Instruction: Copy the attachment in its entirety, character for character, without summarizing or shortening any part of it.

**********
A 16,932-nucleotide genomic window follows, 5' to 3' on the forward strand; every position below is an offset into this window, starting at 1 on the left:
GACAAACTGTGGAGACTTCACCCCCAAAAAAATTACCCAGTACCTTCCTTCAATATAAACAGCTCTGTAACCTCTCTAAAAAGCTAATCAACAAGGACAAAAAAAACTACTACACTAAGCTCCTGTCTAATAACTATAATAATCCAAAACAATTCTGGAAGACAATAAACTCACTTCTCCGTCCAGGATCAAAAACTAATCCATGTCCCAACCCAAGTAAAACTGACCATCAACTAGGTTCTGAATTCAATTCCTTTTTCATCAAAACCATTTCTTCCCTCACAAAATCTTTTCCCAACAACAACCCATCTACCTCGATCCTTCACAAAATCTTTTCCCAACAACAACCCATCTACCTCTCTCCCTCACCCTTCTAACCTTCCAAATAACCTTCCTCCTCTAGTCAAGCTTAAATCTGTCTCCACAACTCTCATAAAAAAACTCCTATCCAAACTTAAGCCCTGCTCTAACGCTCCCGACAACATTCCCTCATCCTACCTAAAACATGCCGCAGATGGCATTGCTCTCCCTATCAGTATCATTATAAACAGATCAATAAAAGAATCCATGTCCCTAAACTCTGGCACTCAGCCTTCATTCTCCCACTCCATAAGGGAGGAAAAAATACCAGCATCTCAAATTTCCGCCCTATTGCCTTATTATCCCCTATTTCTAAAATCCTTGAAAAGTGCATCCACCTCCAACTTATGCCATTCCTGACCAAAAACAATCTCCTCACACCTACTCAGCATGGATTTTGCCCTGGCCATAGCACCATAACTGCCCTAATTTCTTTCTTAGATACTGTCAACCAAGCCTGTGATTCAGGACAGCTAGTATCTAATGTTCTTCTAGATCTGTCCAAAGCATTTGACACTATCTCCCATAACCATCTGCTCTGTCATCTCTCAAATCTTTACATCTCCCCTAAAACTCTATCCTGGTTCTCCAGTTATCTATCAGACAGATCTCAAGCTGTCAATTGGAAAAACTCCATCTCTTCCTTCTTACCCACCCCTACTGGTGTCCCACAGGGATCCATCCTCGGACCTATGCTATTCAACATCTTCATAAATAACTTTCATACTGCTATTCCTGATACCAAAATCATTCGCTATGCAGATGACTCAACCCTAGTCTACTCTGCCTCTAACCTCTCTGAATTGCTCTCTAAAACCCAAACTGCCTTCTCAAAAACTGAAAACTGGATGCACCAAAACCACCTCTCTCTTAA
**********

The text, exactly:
A 16,932-nucleotide genomic window follows, 5' to 3' on the forward strand; every position below is an offset into this window, starting at 1 on the left:
GACAAACTGTGGAGACTTCACCCCCAAAAAAATTACCCAGTACCTTCCTTCAATATAAACAGCTCTGTAACCTCTCTAAAAAGCTAATCAACAAGGACAAAAAAAACTACTACACTAAGCTCCTGTCTAATAACTATAATAATCCAAAACAATTCTGGAAGACAATAAACTCACTTCTCCGTCCAGGATCAAAAACTAATCCATGTCCCAACCCAAGTAAAACTGACCATCAACTAGGTTCTGAATTCAATTCCTTTTTCATCAAAACCATTTCTTCCCTCACAAAATCTTTTCCCAACAACAACCCATCTACCTCGATCCTTCACAAAATCTTTTCCCAACAACAACCCATCTACCTCTCTCCCTCACCCTTCTAACCTTCCAAATAACCTTCCTCCTCTAGTCAAGCTTAAATCTGTCTCCACAACTCTCATAAAAAAACTCCTATCCAAACTTAAGCCCTGCTCTAACGCTCCCGACAACATTCCCTCATCCTACCTAAAACATGCCGCAGATGGCATTGCTCTCCCTATCAGTATCATTATAAACAGATCAATAAAAGAATCCATGTCCCTAAACTCTGGCACTCAGCCTTCATTCTCCCACTCCATAAGGGAGGAAAAAATACCAGCATCTCAAATTTCCGCCCTATTGCCTTATTATCCCCTATTTCTAAAATCCTTGAAAAGTGCATCCACCTCCAACTTATGCCATTCCTGACCAAAAACAATCTCCTCACACCTACTCAGCATGGATTTTGCCCTGGCCATAGCACCATAACTGCCCTAATTTCTTTCTTAGATACTGTCAACCAAGCCTGTGATTCAGGACAGCTAGTATCTAATGTTCTTCTAGATCTGTCCAAAGCATTTGACACTATCTCCCATAACCATCTGCTCTGTCATCTCTCAAATCTTTACATCTCCCCTAAAACTCTATCCTGGTTCTCCAGTTATCTATCAGACAGATCTCAAGCTGTCAATTGGAAAAACTCCATCTCTTCCTTCTTACCCACCCCTACTGGTGTCCCACAGGGATCCATCCTCGGACCTATGCTATTCAACATCTTCATAAATAACTTTCATACTGCTATTCCTGATACCAAAATCATTCGCTATGCAGATGACTCAACCCTAGTCTACTCTGCCTCTAACCTCTCTGAATTGCTCTCTAAAACCCAAACTGCCTTCTCAAAAACTGAAAACTGGATGCACCAAAACCACCTCTCTCTTAA